The film opens with a darkly funny montage of the Fitzgerald sisters, social outcasts who made a blood oath to get “out by sixteen or dead in the scene,” staging their own deaths for s***s and giggles. While not exactly “goths,” the sisters are certainly macabre and weird enough that their social circle consists of the two of them exclusively. Another oddness the sisters share is that despite Brigitte being 15 and Ginger 16, neither girl has had their period.
But, as fate would have it, Brigitte’s period manages to trigger an attack by some sort of wild beast, which is later hit by a truck by local drug dealer Sam (Kris Lemche). The girls promise to keep the attack secret, but shortly thereafter, Ginger starts to change, becoming more sexual and distancing herself from Brigitte. Initially believing that her sister’s new attitude is the result of puberty finally kicking in, Brigitte starts to become increasingly suspicious when Ginger’s wounds start sprouting hair.
Fearing for her sister, Brigitte turns to Sam, who for a pot dealing groundskeeper seems to know a lot about werewolves. After Ginger has unprotected sex with the dopey Jason (Jesse Moss) and kills the neighbor’s dog, she turns back to Brigitte, but becomes increasingly jealous of Brigitte’s confidence in Sam. Things come to a head when a confrontation with the two sisters leads to the accidental death of popular girl Trina (Danielle Hampton), with Brigitte being forced to become the dominant personality as Ginger’s behavior is now truly dangerous, as opposed to merely unpredictable.
Filled with sassy dialogue, very dark humor, and not a drop of CG, “Ginger Snaps” is that rare beast that somehow manages to balance humor, horror, and coming of age in a way that is alternately scary and touching. And speaking of beasts, storyboards and creature designs were actually contributed by another CFC grad and friend of Fawcett’s: “Cube” director, Vincenzo Natali.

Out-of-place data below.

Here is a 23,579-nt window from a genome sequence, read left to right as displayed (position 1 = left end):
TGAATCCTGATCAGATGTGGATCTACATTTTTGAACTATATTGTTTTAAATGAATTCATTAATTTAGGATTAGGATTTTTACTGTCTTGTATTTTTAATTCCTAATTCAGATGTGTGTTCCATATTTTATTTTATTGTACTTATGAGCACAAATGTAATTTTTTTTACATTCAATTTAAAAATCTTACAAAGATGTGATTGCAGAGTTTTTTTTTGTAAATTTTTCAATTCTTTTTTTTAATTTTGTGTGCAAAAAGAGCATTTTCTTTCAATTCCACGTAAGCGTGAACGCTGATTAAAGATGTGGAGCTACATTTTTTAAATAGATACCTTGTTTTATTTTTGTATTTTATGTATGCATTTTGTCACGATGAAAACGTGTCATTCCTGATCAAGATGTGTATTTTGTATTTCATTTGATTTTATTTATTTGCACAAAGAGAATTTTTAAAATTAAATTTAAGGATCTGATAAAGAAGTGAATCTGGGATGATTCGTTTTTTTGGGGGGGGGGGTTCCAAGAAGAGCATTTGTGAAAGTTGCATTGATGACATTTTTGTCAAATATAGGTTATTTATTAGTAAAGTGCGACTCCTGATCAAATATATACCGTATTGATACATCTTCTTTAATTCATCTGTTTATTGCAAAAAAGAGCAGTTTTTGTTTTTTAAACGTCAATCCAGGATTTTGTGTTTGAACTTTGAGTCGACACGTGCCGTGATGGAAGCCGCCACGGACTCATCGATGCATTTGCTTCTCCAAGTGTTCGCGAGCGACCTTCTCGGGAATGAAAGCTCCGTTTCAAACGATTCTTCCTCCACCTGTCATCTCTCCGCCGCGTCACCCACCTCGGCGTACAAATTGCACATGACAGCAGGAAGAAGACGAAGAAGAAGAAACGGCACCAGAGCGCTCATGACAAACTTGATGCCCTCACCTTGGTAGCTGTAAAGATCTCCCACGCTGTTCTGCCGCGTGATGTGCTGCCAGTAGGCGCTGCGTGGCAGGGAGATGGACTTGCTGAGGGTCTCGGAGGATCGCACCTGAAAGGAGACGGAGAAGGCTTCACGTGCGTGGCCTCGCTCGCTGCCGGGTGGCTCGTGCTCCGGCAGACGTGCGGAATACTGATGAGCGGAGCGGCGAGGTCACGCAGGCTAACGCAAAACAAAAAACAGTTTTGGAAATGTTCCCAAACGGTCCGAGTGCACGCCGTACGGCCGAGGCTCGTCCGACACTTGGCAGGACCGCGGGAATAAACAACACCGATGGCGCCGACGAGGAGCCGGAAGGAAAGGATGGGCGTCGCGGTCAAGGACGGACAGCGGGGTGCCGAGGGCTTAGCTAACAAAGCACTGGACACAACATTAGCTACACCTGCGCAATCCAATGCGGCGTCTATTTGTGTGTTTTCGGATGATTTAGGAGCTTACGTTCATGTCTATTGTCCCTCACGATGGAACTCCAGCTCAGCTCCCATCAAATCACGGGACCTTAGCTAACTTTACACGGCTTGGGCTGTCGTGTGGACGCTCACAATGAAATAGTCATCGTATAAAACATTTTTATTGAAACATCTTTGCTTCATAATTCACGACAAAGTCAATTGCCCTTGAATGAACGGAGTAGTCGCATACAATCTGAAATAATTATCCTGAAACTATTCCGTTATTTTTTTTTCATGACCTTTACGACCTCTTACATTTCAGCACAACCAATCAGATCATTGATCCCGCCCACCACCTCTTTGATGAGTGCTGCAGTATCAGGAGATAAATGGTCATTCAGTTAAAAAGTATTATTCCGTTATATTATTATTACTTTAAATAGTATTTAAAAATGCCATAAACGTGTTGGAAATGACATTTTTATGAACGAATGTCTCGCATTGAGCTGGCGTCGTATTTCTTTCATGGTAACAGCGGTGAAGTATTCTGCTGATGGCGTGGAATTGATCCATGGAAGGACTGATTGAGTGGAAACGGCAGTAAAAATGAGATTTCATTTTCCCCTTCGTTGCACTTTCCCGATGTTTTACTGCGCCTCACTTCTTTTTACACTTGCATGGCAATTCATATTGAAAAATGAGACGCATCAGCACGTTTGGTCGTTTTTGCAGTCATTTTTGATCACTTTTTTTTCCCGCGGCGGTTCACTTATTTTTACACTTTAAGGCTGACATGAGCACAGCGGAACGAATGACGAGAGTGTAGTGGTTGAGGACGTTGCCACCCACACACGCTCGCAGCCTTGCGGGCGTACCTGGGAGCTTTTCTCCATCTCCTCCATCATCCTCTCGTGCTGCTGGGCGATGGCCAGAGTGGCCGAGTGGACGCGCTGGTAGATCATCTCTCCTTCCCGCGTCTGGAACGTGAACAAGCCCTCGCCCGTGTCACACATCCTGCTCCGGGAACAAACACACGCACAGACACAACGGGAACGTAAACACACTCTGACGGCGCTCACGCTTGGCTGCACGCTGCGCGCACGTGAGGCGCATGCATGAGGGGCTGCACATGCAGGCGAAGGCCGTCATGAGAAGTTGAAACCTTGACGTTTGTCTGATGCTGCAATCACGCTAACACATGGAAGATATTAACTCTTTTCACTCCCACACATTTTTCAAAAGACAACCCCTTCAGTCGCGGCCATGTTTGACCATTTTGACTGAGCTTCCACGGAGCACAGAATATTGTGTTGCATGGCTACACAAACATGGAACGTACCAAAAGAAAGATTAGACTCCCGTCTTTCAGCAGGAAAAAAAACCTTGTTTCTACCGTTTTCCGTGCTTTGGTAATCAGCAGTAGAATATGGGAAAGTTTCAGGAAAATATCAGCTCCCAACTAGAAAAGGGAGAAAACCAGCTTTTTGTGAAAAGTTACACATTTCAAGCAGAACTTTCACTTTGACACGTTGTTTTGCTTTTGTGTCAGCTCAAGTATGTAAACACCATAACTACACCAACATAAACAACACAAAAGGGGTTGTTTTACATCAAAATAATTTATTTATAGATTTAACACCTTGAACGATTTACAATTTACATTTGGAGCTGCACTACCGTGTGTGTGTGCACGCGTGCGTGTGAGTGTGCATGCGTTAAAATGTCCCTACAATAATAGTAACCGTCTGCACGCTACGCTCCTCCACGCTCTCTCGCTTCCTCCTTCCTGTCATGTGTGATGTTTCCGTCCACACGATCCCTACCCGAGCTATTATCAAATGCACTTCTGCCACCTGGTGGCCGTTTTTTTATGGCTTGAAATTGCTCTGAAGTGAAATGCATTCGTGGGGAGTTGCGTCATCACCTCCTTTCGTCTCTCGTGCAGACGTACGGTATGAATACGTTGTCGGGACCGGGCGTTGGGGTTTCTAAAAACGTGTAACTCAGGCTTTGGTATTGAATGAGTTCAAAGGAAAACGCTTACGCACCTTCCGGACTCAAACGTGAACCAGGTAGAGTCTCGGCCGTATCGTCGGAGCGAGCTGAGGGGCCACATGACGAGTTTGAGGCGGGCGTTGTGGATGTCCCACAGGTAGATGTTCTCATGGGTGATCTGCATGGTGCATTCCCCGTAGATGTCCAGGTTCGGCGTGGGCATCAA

While horror films had certainly fallen out of favor in Canada after the 1980’s, the arrival of a new and intelligent take on an established horror subgenre (werewolves) had many Canadian genre fans wondering if we had a full on resurgence on our hands. The film was released to surprisingly favorable reviews and took in a respectable $425,753 CDN at the box office in Canada. The film went on to become something of a cult hit on DVD, prompting two back-to-back sequels produced in 2003, one with a limited theatrical release and even less success and the other one straight to DVD.
Not surprisingly, the praise heaped on the film by genre-starved Canucks has also prompted something of a backlash with a few horror hounds complaining that the dialogue is too hip and the metaphors too obvious. But “Ginger Snaps” proves to be the best Canadian horror film released in a very long time. It’s smarter and more touching than most of the postmodern teen horror films that flooded theaters in the late ’90’s in the wake of “Scream,” not to mention still being fresher and scarier than the current crop of pathetic and cynical remakes crowding the multiplexes. And while it didn’t quite spark the resurgence many had hoped for, a mini-franchise and a new watermark are still nothing to sneeze at.
Next week – Teen Bitch Part II, Ginger Snaps 2: Unleashed & Ginger Snaps Back.
In the 70’s and 80’s, the Canadian government introduced new tax laws in an effort to boost domestic film production, which at that point was virtually non existent. The results were, sadly, not exactly what the politicos had intended, but instead a steady stream of cheap and often tawdry exploitation pics came rushing forth from “Hollywood North”. Canadian Classicks is a look at some of the gems and turds from the so called “tax shelter period”, as well as a place to celebrate (or shame) contemporary contributors to the Canadian exploitation legacy.